The other thing is, what about TV shows? Why all the love for movies? If I start watching three sitcoms a day, I’ll get to 10,000 by 2020! Today’s selection, to get this started: Leave It To Beaver #213, My Three Sons #43, and Dr. Phil #404 (I’m counting Oprah and Dr. Phil and Glenn Beck as sitcoms).

Better than that, if I listen to 28 podcasts a day, I’ll hit 10,000 in a year, with a week to spare!

8 Responses

  1. 10,000 films!! 1-a-day for THIRTY YEARS!

    I don’t know how its possible. I have a similar urge for completion of those lists (i was quite proud that philip frenchs’ top films of 2010 were released and i have seen all ten!) but i think you need to have so much time your willing to give to it – all those sunny days, and you have to stay in and watch. All those potential meeting-of-friends and parties …but alas, you have to watch…

    Personally, I have started counting my films since 2007, and I simply make a card of notes after each viewing … secondly, I make a concerted effort to try and watch a film in its entireity. Even some trilogies all three in one day if poss. Lastly, every film needs to a, how can I say, academic(?) reason to watch. There was no reason to watch CLASH OF THE TITANS, whilst there was a reason to watch CATFISH (the dichotomy between CATFISH and THE SOCIAL NETWORK), etc.

    I think there is a method to my madness…

    • i too used to miss the sunny days and parties with hot chicks because i had to stay in and watch movies. but now with my trusty iphone, ipad, ipod, touch, and android devices, i can stand in the sun watching Zombies of Wellmuck. I can pretend to listen to the babes at parties whilst glancing down at Can You Forgive Her. I can withstand me mum’s advice cause she doesn’t notice my earphone while she’s giving it. By my reckoning, I can hit 10,000 movies in six months, if you count the ones playing on my pillow whilst i sleep at night.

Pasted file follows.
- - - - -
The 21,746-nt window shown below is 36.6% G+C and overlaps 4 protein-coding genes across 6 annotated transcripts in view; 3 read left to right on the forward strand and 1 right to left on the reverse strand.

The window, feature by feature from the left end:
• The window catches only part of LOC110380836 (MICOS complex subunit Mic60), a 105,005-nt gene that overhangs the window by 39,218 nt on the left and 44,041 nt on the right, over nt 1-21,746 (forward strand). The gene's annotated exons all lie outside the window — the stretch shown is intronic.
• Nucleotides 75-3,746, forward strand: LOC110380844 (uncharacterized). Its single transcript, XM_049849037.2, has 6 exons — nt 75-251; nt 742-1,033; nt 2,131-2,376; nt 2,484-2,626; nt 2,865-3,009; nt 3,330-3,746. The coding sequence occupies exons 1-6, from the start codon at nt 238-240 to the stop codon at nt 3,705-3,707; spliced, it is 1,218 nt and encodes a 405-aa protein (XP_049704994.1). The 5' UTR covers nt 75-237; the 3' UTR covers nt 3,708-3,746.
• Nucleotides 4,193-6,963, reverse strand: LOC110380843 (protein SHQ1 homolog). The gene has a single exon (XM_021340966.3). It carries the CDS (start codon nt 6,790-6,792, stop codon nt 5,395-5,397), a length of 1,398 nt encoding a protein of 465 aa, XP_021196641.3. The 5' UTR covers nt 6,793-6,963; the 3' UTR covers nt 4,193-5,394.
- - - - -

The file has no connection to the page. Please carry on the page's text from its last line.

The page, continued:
2. I think it does…to a few 🙂

    As graduate student I had convinced myself that I need to collect every academic paper and book on my speciality – Newfoundland and Labrador prehistory – which would somehow increase my knowledge of the discipline (even if i never got around reading everything). Although I eventually used pretty much every book for reference purposes, my obsession to collect has lessened now that i’ve embarked on the 1001 movies task.

    I’ve since come to the realization that it doesn’t really matter what i collect, or the reason/s for it – it does seem that it is the act of collecting which really matters (at least to me).

    PS. Anyone know what can be done with 5000 kinder toys from the 1990s? 😉

    • My neighbor has a prehistoric Labrador.

      I used to go into the market and sort through the 6 oz. coke bottles, picking out the old cut-glass ones with the town of origin embossed on the bottom. I had a map with pins in it showing the towns represented in my collection. It was a sad day when those beautiful old bottles were phased out and slowly, slowly disappeared from the shelves. My collection is stashed under the house where, when the Big One hits, they will be entombed.

  3. The numbers are not what’s important.